Stress Relieving - A definition
Stress Relieving consists of heating the steel to a temperature below the critical range to relieve the stresses resulting from cold working, shearing, or gas cutting. It is not intended to alter the microstructure or mechanical properties significantly.also a process for making material softer.
However stress relieving does not change the material properties as does annealing and normalizing. A material can be stress relieved by heating it to a specific temperature that is lower than that of annealing or normalizing and letting it cool to room temperature inside or outside of the oven. This heat treatment is typically used on parts that have been severely stressed during fabrication.
Stress relieving is done by subjecting the parts to a temperature of about 75 ºC (165 ºF) below the transformation temperature,line A1 on the diagram, which is about 727 ºC (1340 ºF) of steel—thus stress relieving is done at about 650 ºC (1202 ºF) for about one hour or till the whole part reaches the temperature. This removes more than 90% of the internal stresses. Alloy steels are stress relieved at higher temperatures. After removing from the furnace, the parts are air cooled in still air.
As the name implies, the purpose of this process is to remove internal residual stresses from steels. The stresses may have come from the steel making mills, machining, forming, welding etc.
If residual stresses are not removed prior to hardening, distortion may occur, whilst if stresses are left in components before they go into service, then premature failures can result, as well as more subtle movement causing the parts to go out of tolerance.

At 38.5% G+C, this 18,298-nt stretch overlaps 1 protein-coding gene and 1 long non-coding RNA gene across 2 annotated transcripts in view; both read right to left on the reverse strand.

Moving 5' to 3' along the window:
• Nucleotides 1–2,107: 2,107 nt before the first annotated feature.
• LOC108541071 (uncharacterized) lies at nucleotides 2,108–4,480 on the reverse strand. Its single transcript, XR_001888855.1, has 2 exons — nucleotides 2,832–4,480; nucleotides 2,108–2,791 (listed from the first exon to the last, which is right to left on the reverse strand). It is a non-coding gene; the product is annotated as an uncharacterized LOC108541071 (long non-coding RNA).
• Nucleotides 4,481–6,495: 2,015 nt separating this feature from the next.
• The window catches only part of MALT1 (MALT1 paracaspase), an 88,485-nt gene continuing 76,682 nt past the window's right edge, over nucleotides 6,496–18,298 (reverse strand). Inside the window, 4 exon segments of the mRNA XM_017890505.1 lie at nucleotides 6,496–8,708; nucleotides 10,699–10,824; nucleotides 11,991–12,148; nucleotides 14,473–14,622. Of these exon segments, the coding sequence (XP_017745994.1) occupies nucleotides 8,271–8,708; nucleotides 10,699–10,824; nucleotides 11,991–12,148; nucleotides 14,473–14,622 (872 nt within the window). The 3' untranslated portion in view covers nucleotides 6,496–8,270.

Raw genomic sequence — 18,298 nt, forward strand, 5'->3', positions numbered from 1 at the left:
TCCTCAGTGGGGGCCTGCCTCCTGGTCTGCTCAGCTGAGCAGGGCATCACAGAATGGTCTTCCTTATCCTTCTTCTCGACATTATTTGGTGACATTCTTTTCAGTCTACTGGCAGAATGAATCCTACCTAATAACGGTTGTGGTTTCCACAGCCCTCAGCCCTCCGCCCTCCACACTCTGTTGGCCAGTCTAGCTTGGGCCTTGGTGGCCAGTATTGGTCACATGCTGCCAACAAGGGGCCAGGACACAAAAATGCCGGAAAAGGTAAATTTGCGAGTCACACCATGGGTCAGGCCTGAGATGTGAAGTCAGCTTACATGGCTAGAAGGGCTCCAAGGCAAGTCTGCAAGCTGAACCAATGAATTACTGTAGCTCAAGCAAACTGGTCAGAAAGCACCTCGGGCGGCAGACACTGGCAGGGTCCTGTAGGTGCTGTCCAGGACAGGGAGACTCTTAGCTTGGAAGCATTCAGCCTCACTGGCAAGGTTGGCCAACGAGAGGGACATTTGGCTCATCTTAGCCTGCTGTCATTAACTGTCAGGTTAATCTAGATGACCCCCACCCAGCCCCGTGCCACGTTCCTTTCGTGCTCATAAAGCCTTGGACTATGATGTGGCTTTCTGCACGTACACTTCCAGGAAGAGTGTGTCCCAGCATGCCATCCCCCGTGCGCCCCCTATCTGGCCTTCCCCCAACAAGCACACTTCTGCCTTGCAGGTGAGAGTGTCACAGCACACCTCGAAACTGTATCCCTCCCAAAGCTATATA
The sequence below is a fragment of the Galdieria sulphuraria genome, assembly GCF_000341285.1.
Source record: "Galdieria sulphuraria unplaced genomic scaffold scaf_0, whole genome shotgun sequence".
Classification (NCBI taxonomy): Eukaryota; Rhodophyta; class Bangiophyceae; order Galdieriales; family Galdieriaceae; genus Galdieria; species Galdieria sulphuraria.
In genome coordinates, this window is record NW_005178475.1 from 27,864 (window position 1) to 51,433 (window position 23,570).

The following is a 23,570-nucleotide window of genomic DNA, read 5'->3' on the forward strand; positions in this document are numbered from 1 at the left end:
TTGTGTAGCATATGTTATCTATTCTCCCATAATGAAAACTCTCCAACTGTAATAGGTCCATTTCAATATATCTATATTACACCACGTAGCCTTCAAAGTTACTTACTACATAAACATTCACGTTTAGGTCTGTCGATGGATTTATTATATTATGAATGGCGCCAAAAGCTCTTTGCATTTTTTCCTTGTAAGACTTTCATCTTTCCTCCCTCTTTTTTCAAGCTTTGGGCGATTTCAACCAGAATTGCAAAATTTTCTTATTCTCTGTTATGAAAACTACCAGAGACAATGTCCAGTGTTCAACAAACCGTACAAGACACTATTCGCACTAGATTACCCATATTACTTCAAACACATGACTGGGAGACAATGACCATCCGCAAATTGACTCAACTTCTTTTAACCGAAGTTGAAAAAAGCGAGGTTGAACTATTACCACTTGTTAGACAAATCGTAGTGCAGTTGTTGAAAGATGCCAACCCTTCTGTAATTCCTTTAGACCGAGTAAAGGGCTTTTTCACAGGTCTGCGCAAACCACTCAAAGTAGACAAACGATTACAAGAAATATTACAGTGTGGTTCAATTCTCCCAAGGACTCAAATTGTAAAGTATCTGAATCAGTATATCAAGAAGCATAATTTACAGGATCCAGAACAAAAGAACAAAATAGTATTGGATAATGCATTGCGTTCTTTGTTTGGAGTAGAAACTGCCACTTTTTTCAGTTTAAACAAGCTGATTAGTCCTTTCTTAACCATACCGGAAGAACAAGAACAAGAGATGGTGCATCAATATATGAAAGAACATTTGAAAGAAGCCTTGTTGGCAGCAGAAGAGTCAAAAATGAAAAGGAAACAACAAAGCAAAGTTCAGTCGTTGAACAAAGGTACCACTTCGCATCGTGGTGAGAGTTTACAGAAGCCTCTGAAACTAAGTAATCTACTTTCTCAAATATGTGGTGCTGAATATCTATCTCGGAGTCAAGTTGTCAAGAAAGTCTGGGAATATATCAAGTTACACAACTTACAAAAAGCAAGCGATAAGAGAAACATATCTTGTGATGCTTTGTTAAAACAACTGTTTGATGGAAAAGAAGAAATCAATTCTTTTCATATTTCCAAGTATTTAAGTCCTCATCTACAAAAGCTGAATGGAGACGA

To Stress relieve steels, heat the parts to a temperature of about 650ºC for a minimum of one hour or till the whole part reaches the temperature. This will remove most of the internal stresses. After removing from the furnace, they are air cooled in still air.
Typical parts that benefit from stress relieving are large and complex welded assemblies, castings with a lot of machining, parts with tight dimensional tolerances and machined parts that have had a lot of stock removal or rapid stock removal.
It is worth noting that many heat treatments and welding processes cause stresses in the material that can lead to warpage either after the heat treating process or during subsequent machining operations. Of specific concern is the stress induced by welding. If a weldment is to be machined it should almost always be stress relieved or normalized before the machining process. This is because machining chunks of material from a stressed weldment redistributes the internal stresses and can cause the part to warp. If the stresses are first relaxed then abrupt changes in geometry after machining are reduced.
Machining induces stresses in parts. The bigger and more complex the part, the more the stresses. These stresses can cause distortions in the part long term. If the parts are clamped in service, then cracking could occur. Also hole locations can change causing them to go out of tolerance. For these reasons, stress relieving is often necessary.
Typically, the parts that benefit from stress relieving are large and complex weldments, castings with a lot of machining, parts with tight dimensional tolerances and machined parts that have had a lot of stock removal performed.